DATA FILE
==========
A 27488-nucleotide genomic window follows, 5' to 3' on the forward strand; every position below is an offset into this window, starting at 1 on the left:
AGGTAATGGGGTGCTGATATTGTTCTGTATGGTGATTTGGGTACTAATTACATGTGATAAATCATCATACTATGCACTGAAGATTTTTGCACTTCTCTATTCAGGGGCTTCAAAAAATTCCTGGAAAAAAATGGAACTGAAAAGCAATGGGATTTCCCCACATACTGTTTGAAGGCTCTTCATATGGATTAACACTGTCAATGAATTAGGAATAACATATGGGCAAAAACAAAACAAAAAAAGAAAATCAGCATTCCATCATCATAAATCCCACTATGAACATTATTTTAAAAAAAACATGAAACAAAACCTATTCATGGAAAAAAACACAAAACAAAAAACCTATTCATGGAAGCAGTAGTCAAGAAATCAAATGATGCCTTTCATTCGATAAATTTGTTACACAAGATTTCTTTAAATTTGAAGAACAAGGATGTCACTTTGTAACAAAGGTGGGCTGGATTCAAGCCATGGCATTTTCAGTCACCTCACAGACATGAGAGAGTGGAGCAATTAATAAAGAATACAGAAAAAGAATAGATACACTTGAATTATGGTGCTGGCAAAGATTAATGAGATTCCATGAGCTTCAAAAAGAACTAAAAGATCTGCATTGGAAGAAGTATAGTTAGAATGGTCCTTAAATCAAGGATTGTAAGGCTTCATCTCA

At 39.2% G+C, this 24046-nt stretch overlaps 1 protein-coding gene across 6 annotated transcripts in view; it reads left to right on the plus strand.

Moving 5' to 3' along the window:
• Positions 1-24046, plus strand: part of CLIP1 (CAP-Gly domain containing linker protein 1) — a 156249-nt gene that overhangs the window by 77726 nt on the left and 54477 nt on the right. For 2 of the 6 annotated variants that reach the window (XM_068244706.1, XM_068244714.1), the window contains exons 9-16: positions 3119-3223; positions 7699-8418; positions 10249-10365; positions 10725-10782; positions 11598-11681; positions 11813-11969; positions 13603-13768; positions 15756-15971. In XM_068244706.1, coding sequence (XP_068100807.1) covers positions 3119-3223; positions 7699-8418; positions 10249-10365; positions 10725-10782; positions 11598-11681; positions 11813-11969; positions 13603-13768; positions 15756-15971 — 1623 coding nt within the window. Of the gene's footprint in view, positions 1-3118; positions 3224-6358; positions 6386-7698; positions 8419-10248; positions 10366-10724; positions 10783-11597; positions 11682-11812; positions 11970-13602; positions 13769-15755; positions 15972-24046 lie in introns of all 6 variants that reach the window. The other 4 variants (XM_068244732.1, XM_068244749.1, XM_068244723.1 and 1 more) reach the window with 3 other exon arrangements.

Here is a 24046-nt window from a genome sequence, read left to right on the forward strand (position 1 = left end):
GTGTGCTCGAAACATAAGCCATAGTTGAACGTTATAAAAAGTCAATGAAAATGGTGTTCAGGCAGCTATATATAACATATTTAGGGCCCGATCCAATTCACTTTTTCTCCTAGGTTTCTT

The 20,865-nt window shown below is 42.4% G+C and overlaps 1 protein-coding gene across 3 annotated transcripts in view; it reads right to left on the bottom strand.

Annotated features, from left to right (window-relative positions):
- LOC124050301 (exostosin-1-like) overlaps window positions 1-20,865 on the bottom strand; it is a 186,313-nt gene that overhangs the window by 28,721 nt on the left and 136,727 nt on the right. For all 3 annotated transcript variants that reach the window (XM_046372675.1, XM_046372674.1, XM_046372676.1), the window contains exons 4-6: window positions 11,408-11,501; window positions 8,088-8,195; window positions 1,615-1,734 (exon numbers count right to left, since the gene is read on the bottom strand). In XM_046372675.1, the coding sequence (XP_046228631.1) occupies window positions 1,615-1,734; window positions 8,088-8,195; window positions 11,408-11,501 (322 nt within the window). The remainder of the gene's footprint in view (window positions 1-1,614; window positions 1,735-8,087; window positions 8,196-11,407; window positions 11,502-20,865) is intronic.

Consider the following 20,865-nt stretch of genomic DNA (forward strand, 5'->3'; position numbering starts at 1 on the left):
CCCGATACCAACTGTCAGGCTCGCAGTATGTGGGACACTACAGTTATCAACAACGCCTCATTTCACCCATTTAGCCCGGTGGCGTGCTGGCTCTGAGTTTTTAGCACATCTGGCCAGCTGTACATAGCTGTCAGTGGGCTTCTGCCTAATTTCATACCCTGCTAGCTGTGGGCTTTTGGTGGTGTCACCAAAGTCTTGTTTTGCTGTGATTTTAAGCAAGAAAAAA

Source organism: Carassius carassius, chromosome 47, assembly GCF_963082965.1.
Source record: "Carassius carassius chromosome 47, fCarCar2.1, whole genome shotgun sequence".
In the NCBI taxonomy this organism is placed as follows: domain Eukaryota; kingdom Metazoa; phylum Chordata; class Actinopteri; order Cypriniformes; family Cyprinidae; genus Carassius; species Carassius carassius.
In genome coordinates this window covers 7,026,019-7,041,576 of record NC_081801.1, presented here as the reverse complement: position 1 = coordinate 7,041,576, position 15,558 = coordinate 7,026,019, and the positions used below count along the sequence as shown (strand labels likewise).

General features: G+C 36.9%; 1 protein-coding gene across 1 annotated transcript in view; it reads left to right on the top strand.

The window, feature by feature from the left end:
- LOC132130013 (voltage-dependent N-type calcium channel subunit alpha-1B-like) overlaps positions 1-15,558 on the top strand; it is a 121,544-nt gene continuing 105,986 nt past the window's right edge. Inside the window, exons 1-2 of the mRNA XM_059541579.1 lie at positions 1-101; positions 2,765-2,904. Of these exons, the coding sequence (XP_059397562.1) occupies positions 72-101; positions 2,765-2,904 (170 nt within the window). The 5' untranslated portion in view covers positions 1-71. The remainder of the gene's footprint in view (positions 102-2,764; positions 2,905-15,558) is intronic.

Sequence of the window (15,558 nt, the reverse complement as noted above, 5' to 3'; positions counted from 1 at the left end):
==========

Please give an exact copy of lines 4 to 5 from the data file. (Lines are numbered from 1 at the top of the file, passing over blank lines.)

Moving 5' to 3' along the window:
• Positions 1-24046, plus strand: part of CLIP1 (CAP-Gly domain containing linker protein 1) — a 156249-nt gene that overhangs the window by 77726 nt on the left and 54477 nt on the right. For 2 of the 6 annotated variants that reach the window (XM_068244706.1, XM_068244714.1), the window contains exons 9-16: positions 3119-3223; positions 7699-8418; positions 10249-10365; positions 10725-10782; positions 11598-11681; positions 11813-11969; positions 13603-13768; positions 15756-15971. In XM_068244706.1, coding sequence (XP_068100807.1) covers positions 3119-3223; positions 7699-8418; positions 10249-10365; positions 10725-10782; positions 11598-11681; positions 11813-11969; positions 13603-13768; positions 15756-15971 — 1623 coding nt within the window. Of the gene's footprint in view, positions 1-3118; positions 3224-6358; positions 6386-7698; positions 8419-10248; positions 10366-10724; positions 10783-11597; positions 11682-11812; positions 11970-13602; positions 13769-15755; positions 15972-24046 lie in introns of all 6 variants that reach the window. The other 4 variants (XM_068244732.1, XM_068244749.1, XM_068244723.1 and 1 more) reach the window with 3 other exon arrangements.